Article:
Hi, I've been working on Dan's Mock Exam Questions (excellent site, BTW) and came up with a quesiton. On Comprehensive Exam 3 No. 3, the question was: Which of the following statements will generate a compile-time error? a. Short s1 = new Short(1); b. Short s1 = new Short('1'); c. Short s1 = new Short(1L); d. Short s1 = new Short('b' - 'a'); e. Short s1 = new Short(1.0); f. Short s1 = new Short((short)1 - (short)2); g. Short s1 = new Short((byte)1); h. Short s1 = new Short((short)1); i. None of the above. Dan's answer was b, c, d, e, f. When I compiled it, answer "a" also got a compiler error because we are passing an int. According to Dan's explanation: "The Short wrapper class has two constuctors. One accepts an argument of type short and the other accepts a String. There is no implicit widening conversion from the primitive types char, int, long, float or int to type short so those types can not be passed as an argument to the constructor without an explicit cast to the primitive short type. Please note that if both operands of a binary arithmetic expression are of type byte, char or short then both are implicitly widened to type int and the result of the expression is of type int." In that case, answer "a" has to be a compiler error as well, right? Please correct me if I'm wrong. I'm new to Java! Thanks so much for help.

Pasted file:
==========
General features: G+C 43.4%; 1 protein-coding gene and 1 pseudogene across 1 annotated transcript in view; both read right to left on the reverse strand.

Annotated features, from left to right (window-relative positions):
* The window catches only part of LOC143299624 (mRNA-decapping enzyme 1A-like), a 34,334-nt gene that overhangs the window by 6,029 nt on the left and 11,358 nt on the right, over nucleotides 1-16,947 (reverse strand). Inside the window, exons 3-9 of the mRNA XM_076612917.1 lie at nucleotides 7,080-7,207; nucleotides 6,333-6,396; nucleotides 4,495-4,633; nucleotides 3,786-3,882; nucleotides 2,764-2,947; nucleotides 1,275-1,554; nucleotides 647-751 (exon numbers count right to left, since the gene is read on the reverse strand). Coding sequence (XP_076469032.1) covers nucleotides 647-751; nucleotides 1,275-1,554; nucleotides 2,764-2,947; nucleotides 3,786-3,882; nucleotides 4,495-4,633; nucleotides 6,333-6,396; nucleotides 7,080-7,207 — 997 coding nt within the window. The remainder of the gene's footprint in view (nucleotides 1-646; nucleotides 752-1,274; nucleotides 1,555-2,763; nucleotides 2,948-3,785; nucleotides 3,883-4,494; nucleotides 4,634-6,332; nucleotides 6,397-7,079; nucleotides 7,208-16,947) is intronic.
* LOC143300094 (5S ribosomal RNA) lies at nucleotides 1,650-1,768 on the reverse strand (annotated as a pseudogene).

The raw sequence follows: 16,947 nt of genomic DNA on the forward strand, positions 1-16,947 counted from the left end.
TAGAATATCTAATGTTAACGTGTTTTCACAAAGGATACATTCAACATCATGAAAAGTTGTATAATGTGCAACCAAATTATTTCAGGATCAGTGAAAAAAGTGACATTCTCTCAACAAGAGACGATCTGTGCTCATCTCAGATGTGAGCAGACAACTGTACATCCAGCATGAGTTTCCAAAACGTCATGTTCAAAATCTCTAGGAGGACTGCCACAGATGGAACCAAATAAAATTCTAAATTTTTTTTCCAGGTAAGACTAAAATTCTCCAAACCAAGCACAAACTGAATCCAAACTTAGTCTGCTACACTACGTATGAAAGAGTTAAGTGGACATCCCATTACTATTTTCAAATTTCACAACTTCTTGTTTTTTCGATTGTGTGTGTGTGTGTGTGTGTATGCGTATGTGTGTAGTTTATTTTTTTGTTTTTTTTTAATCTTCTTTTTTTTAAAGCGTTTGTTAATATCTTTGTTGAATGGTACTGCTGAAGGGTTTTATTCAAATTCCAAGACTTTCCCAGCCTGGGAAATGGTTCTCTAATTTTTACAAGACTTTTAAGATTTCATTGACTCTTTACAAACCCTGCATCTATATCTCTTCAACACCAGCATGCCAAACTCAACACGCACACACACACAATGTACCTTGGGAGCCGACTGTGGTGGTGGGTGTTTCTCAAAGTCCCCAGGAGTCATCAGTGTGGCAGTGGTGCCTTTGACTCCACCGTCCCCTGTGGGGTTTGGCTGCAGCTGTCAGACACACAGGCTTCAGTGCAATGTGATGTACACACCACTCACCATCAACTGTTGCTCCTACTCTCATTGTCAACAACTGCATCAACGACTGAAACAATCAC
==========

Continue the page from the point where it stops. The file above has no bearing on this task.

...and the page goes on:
That was a very interesting question (John-speak for 'I would have got that one wrong') Java will do an implicit narrowing conversion on assignment, but, to quote the JLS:
Method invocation conversions specifically do not include the implicit narrowing of integer constants which is part of assignment conversion (�5.2).
That means that some of the constant expressions in the constructor arguments could be assigned to a primitive short variable, even though they cannot be used as argument values for the Short constructor: